Albanese's admission reignites debate over Bruce funding
A POLITICAL stoush has erupted over funding the Bruce Highway, after Infrastructure Minister Anthony Albanese admitted nearly half of the government's $4.1 billion highway funding announcement on Wednesday was old money.
The fight, between the conservative state government and Federal Opposition and the Labor Government, came after Ms Gillard announced a new 10-year plan for the highway.
Under the scheme, $4.1 billion was announced for numerous new infrastructure upgrades along the highway, as part of the coming May budget.
But of the total funding announcement, $1.7 billion was already included in last year's budget or announced by the Federal Government in December last year.
The remaining $2.4 billion of new money will go to major upgrades near Rockhampton, Mackay and the Sunshine Coast as well as continuing the existing black spots and overtaking lanes projects.
Ms Gillard said the total program reaffirmed the Federal Government's commitment to improving the highway, lower transport costs and improve productivity.
Mr Albanese said well over half of the $4.1 billion was new money, as part of a total $5.7 billion in federal government funding for the Bruce Hwy since 2007.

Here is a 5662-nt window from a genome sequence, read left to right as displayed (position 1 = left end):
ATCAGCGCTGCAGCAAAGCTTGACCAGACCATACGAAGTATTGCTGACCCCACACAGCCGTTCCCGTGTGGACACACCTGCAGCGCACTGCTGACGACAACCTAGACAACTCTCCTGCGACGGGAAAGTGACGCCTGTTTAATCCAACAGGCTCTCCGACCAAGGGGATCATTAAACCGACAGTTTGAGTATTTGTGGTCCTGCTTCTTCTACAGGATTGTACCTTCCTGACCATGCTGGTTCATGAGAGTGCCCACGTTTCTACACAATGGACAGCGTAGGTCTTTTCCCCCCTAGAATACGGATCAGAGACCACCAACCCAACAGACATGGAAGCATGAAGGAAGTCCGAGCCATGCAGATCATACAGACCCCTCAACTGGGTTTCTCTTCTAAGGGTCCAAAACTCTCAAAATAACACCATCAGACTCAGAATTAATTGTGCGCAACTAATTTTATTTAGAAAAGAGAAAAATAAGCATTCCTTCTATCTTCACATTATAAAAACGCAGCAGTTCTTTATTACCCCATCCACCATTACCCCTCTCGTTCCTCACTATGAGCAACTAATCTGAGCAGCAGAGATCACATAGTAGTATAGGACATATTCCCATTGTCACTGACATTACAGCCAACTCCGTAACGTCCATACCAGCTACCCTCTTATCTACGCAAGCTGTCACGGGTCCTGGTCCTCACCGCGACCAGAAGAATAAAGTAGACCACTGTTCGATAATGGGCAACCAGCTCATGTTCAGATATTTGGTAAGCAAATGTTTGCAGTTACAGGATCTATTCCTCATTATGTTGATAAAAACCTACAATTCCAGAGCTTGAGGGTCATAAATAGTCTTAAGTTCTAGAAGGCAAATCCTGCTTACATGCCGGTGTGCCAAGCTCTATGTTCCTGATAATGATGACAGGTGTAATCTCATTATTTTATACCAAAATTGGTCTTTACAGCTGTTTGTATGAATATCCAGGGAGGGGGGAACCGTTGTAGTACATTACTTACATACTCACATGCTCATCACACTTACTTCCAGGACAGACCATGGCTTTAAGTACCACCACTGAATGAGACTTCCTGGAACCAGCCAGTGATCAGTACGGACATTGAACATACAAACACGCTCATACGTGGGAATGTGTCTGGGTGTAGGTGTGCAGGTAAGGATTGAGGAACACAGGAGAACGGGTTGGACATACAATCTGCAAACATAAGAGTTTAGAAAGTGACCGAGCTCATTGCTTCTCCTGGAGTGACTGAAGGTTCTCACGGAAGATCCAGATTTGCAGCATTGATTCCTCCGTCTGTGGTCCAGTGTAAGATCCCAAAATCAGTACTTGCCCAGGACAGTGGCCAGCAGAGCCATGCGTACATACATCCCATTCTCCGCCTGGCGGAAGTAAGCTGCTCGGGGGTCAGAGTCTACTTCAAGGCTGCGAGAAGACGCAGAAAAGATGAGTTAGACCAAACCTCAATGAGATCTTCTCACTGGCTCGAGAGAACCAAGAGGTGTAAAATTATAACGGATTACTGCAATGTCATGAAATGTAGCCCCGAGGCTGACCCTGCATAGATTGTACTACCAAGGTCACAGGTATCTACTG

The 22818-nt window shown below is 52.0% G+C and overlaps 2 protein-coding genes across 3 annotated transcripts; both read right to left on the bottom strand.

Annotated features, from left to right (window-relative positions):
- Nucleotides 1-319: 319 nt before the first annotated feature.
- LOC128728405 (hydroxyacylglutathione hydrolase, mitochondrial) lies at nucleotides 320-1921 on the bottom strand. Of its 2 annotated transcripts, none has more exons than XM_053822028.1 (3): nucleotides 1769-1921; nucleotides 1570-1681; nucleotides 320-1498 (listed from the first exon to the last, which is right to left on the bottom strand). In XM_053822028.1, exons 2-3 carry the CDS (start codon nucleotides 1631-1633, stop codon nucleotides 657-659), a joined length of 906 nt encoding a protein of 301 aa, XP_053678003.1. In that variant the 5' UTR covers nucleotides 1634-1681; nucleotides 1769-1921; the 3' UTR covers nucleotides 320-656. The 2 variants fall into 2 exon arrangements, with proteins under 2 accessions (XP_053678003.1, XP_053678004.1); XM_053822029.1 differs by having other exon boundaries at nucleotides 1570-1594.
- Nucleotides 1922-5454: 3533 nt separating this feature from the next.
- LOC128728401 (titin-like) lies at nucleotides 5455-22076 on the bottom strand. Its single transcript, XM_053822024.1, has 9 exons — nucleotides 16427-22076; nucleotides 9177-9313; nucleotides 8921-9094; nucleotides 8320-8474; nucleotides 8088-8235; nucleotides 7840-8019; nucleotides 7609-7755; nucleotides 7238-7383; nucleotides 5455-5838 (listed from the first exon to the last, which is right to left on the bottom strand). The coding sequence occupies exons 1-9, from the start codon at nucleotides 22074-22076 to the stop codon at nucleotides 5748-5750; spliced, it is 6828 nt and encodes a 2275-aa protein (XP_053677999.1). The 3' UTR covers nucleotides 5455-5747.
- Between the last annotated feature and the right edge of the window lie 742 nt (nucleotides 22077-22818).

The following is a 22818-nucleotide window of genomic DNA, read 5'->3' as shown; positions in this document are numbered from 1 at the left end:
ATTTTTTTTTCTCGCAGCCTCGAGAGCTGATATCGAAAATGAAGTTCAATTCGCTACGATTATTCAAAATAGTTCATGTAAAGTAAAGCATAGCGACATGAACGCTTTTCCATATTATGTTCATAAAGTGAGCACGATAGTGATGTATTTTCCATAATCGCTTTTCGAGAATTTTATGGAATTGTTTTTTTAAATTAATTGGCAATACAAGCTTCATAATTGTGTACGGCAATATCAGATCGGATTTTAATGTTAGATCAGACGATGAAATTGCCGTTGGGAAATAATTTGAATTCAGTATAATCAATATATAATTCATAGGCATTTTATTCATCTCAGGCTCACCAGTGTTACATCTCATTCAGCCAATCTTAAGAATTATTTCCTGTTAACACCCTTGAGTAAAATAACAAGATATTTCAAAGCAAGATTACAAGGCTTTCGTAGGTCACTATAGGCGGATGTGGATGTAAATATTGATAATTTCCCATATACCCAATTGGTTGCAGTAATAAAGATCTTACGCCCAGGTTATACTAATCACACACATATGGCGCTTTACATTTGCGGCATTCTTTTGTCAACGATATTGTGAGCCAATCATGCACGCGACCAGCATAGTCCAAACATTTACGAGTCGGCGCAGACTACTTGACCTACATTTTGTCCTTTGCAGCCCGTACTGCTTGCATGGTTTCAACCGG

But the funding discrepancy sparked outrage from both the state government and Mr Albanese's opposite number and Nationals Leader Warren Truss.
Queensland Deputy Premier Jeff Seeney said the announcement was "little more than a scam", despite the state contributing more than $1 billion to the highway as part of a fund-sharing deal with the Commonwealth.
Mr Seeney said the state government wanted the full $4 billion on top of the existing $1.7 billion in federal funds, not just the $2 billion of new money announced on Wednesday.
"We are prepared to spend a billion dollars on top of what we would normally spend to upgrade and maintain the highway over the next 10 years," he said.
"Queenslanders deserve the Federal Government to do the same on what is, after all, a part of the national highway system and a federal responsibility."
Under national highway fund-sharing deals between the two levels of government, the funding ratio has traditionally been 80% from the Commonwealth and 20% from the state.
Mr Truss said the announcement was a smoke and mirrors routine, saying the total new money announced was closer to a 50:50 funding arrangement.
New South Wales Nationals candidate for Page Kevin Hogan said the Commonwealth was prepared to pay an 80:20 funding split on the Bruce Hwy, but had refused the same treatment for the Pacific Hwy.
"If 80/20 is good enough for the Bruce, it has to be good enough for the Pacific," he said.
But despite the Coalition criticism of the funding arrangement, Mr Truss was unable to guarantee such a commitment should the Opposition win government in September.
Comment was also sought from the New South Wales Government but not received by deadline.